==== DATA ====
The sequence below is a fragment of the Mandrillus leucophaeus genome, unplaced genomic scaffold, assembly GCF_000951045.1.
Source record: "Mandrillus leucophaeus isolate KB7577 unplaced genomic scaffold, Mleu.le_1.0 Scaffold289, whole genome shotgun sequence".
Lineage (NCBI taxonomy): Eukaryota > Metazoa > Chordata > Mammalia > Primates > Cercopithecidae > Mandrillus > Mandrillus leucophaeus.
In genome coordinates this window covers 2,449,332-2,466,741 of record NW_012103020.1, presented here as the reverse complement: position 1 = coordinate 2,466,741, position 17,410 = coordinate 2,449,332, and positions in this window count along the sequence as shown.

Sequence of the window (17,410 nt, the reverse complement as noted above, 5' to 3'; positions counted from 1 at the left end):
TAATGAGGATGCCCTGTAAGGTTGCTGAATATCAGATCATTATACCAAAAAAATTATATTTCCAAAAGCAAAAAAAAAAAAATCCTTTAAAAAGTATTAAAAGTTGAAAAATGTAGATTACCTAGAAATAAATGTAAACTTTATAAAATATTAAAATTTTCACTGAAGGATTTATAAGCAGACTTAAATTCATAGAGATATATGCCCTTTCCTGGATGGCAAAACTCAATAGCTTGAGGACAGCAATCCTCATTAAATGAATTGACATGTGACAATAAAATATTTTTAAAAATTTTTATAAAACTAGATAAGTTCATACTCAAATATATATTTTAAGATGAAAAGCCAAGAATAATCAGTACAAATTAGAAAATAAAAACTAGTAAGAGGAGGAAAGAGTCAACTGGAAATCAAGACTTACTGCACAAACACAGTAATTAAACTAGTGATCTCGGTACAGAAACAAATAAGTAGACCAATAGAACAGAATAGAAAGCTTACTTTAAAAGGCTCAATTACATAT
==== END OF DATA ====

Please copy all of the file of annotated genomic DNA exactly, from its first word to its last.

The sequence below is a fragment of the Mandrillus leucophaeus genome, unplaced genomic scaffold, assembly GCF_000951045.1.
Source record: "Mandrillus leucophaeus isolate KB7577 unplaced genomic scaffold, Mleu.le_1.0 Scaffold289, whole genome shotgun sequence".
Lineage (NCBI taxonomy): Eukaryota > Metazoa > Chordata > Mammalia > Primates > Cercopithecidae > Mandrillus > Mandrillus leucophaeus.
In genome coordinates this window covers 2,449,332-2,466,741 of record NW_012103020.1, presented here as the reverse complement: position 1 = coordinate 2,466,741, position 17,410 = coordinate 2,449,332, and positions in this window count along the sequence as shown.

Sequence of the window (17,410 nt, the reverse complement as noted above, 5' to 3'; positions counted from 1 at the left end):
TAATGAGGATGCCCTGTAAGGTTGCTGAATATCAGATCATTATACCAAAAAAATTATATTTCCAAAAGCAAAAAAAAAAAAATCCTTTAAAAAGTATTAAAAGTTGAAAAATGTAGATTACCTAGAAATAAATGTAAACTTTATAAAATATTAAAATTTTCACTGAAGGATTTATAAGCAGACTTAAATTCATAGAGATATATGCCCTTTCCTGGATGGCAAAACTCAATAGCTTGAGGACAGCAATCCTCATTAAATGAATTGACATGTGACAATAAAATATTTTTAAAAATTTTTATAAAACTAGATAAGTTCATACTCAAATATATATTTTAAGATGAAAAGCCAAGAATAATCAGTACAAATTAGAAAATAAAAACTAGTAAGAGGAGGAAAGAGTCAACTGGAAATCAAGACTTACTGCACAAACACAGTAATTAAACTAGTGATCTCGGTACAGAAACAAATAAGTAGACCAATAGAACAGAATAGAAAGCTTACTTTAAAAGGCTCAATTACATAT